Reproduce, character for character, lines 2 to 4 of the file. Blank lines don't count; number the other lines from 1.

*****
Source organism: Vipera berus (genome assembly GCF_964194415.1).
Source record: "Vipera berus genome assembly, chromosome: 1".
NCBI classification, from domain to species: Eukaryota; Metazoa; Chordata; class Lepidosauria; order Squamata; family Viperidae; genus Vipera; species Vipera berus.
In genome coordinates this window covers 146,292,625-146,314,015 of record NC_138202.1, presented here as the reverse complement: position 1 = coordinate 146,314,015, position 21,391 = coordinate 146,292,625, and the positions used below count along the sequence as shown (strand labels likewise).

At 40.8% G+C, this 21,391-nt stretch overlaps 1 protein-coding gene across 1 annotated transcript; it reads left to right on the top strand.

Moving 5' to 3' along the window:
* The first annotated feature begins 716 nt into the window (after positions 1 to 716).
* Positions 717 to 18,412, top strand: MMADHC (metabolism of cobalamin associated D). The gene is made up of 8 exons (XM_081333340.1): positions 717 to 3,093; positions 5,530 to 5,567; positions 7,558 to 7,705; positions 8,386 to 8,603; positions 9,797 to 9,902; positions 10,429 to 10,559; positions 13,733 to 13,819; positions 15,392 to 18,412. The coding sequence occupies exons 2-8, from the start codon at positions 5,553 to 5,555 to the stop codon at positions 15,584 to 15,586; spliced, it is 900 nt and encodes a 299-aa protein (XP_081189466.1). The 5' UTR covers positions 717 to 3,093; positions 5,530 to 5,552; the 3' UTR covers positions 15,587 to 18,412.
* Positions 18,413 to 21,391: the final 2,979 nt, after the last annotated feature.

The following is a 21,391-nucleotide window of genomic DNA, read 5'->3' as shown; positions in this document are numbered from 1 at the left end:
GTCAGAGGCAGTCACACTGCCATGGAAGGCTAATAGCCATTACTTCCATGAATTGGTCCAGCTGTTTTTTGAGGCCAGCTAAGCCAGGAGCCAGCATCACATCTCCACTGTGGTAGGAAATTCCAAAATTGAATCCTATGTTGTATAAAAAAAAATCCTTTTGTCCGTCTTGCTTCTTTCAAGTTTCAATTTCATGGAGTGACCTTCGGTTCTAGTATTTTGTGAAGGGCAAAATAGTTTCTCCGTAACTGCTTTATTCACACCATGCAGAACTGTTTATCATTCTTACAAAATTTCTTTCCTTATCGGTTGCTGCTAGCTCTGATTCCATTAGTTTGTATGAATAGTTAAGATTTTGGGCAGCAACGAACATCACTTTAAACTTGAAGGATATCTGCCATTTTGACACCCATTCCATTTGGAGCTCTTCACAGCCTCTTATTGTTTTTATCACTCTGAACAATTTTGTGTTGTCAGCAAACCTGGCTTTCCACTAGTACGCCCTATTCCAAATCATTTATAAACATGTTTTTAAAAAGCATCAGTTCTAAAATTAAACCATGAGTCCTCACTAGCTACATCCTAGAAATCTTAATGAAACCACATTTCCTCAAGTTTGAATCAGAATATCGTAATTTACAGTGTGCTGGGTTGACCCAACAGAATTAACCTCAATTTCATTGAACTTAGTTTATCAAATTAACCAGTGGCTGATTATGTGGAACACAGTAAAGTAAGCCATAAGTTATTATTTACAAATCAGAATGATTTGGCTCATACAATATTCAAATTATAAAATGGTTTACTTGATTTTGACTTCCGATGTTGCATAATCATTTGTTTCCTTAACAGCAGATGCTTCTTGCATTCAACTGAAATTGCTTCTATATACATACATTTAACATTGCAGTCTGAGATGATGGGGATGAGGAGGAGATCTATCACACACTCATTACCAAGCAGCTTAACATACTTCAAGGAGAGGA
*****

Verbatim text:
Source record: "Vipera berus genome assembly, chromosome: 1".
NCBI classification, from domain to species: Eukaryota; Metazoa; Chordata; class Lepidosauria; order Squamata; family Viperidae; genus Vipera; species Vipera berus.
In genome coordinates this window covers 146,292,625-146,314,015 of record NC_138202.1, presented here as the reverse complement: position 1 = coordinate 146,314,015, position 21,391 = coordinate 146,292,625, and the positions used below count along the sequence as shown (strand labels likewise).